How to Guarantee Muscle Growth
Many people find it difficult to be motivated to exercise because they are not seeing any progress in their body. One of the major reasons for not seeing progress in your body is because you are not getting stronger. The number 1 reason you are not getting stronger is because you do not track your exercise progress. Let’s break down how to track your progress.
Counting Sets and Reps
Whenever you start exercising, you should already know how many sets, reps, and the total amount of exercise you are going to do. For example, if you were doing a pushup routine, you plan to do 15 pushups and do that 3 times, the 3 times is the set number and the 15 pushups are the reps, the total is 45 pushups. You can give yourself a 30 second rest, in between each set. This is a basic way to set up a exercise workout and you can use it to workout other parts of your body. In order to build your progress you need to gradually increase the amount of exercise, for example instead of doing the 15 pushup reps, you can increase it to 20 reps. If you are not able to complete the 20 reps for 3 sets, you now have a new goal. Let’s say for the first set you do 20 pushups, the second set you do the 20 pushups, but the third set you can only manage 15 pushups, then you complete the remaining 5 pushups for a fourth set. You now can set your goal, which is I want to be able to do 20 push ups in 3 sets, in the next 2 weeks. If you are able to complete the task in 2 weeks or maybe you manage to complete it in 3 weeks, you know you have gotten stronger, and your body has made progress.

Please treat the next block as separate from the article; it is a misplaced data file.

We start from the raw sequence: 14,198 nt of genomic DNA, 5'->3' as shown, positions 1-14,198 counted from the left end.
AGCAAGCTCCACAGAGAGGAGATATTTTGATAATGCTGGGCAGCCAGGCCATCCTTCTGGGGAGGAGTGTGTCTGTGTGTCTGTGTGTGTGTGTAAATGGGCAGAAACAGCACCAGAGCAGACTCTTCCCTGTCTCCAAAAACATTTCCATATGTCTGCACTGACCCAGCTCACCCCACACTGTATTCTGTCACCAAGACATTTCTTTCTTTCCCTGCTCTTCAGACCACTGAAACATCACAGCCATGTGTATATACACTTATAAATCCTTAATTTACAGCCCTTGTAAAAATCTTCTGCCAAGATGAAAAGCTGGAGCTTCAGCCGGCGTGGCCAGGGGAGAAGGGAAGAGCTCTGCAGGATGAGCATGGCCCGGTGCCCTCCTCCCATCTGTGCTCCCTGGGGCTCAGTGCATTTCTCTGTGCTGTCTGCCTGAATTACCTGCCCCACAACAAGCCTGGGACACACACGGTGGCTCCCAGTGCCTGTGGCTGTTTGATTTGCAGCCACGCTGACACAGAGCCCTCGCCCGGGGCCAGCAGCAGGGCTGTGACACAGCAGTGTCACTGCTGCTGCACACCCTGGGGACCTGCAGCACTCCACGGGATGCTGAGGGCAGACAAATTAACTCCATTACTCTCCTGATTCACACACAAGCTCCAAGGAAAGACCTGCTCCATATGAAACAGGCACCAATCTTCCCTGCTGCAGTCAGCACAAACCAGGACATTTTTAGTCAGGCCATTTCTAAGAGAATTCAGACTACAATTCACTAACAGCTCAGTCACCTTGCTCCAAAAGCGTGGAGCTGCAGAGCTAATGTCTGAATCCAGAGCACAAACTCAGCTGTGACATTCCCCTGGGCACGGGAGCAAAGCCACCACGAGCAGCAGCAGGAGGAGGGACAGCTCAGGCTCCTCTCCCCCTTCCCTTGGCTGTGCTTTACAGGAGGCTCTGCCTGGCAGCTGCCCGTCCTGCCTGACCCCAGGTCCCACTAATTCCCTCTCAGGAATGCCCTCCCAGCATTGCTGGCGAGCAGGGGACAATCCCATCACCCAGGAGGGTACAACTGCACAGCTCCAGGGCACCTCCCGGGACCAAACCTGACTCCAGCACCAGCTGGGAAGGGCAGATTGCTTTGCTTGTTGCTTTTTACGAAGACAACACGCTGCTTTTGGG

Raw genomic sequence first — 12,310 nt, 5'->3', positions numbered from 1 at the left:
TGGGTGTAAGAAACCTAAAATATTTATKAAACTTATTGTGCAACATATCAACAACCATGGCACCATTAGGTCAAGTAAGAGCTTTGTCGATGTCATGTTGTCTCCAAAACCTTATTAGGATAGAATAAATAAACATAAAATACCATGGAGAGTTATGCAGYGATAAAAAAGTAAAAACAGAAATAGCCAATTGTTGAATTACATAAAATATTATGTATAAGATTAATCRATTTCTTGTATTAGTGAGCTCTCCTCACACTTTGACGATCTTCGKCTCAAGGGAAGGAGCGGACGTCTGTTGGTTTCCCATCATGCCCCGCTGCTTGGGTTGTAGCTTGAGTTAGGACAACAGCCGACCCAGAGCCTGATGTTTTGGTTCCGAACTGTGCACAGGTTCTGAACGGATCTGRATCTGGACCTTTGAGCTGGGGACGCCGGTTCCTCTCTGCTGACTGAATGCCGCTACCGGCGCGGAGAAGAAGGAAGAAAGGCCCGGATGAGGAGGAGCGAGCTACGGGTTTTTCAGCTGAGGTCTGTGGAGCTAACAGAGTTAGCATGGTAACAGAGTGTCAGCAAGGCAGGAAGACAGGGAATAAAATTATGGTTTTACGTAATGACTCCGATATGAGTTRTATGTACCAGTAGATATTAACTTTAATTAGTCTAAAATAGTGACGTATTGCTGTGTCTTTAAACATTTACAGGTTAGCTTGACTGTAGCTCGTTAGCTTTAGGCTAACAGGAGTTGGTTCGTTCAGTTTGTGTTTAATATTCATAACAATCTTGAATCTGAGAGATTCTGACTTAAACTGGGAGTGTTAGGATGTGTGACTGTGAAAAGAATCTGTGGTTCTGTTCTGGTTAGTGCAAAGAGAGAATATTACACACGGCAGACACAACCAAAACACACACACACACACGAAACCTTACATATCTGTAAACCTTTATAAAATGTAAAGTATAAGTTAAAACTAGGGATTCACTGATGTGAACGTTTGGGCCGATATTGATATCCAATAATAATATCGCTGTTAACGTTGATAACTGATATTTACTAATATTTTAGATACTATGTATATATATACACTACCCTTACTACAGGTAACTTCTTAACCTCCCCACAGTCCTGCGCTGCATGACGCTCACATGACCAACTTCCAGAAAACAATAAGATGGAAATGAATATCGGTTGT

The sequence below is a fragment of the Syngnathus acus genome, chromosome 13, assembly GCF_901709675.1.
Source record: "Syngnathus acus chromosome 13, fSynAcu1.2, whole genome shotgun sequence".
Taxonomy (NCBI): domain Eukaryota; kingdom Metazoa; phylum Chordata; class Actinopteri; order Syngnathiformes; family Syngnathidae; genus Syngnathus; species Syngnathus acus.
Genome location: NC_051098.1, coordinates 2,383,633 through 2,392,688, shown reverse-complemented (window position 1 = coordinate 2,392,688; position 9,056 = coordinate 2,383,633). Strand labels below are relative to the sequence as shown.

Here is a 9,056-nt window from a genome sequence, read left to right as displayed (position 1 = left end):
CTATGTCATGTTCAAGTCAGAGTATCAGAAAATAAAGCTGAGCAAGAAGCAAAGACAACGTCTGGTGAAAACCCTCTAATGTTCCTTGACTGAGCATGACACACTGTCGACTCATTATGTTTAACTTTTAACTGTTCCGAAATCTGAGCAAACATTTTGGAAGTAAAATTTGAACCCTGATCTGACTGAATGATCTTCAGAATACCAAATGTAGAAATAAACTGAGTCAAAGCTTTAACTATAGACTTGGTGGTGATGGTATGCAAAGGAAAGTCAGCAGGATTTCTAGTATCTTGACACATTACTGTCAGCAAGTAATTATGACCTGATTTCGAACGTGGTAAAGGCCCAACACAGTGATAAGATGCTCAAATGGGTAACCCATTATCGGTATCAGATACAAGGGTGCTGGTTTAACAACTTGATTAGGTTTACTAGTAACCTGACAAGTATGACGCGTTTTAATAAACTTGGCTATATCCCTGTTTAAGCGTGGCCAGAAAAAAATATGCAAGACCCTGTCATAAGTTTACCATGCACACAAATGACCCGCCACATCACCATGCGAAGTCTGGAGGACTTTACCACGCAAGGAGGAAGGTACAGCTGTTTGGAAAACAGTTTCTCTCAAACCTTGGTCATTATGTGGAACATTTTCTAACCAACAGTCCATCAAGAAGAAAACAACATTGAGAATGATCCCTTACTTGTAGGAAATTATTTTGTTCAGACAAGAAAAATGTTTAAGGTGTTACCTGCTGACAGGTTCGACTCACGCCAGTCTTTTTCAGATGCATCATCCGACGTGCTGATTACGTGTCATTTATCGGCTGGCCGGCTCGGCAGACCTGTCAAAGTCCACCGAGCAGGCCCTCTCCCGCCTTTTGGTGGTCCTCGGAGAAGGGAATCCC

Counting your Numbers using Time
Another way to track your progress is to use a timer for your workout routine. If you make an exercise format where you do as many pushups as you can in 3 mins, that’s a good basic exercise format. Now in order to track your progress, if you previously were able to do 20 pushups in 3 minutes and now you can do 25 pushups in 3 minutes, you have made progress. Making progress means you have gotten stronger, which translate to seeing change in your body. You should continue to try to increase the number of pushups you do in the 3 min time frame, and you’ll see yourself become stronger. You should also use this exercise format to set goals for yourself, for example if you know that you can only do 20 push ups in 3 mins, a good goal to set for yourself would be to do 30 pushups in 3 mins, in 1 month from now. You continue to do the push up routine and you will be able to do the 30 pushups, within the month, but it could be longer or shorter than a month, but you will eventually get to the 30 pushups and beyond.
Exercising to Failure
Exercising to failure is when you do as many reps of a particular exercise until you cannot physically do anymore. Exercising to failure helps you to better track your exercise progress. For example, if you do 5 pushups, but the maximum amount of pushups you can do is 20 pushups you will see little to no growth in strength. If you make a pushup routine and do 10 pushups and you say to yourself, “I am making good progress, I was doing 5 pushups last week”. The reality is you are not going to see much change in your body, because your maximum is 20 pushups and you are not working your body hard enough to grow your muscle. If you do not exercise to failure it is difficult to track your muscle growth. The best way to track your exercise progress is to try to do as many pushups as you physically can do without stopping, and that’s how you will find out what’s your maximum pushup number. If your maximum number of pushups is 20, and you try to do 21 and you can’t do it, you come back 1 week later and try to do 21 and you complete it, that means you have grown in strength, and your body will see the change.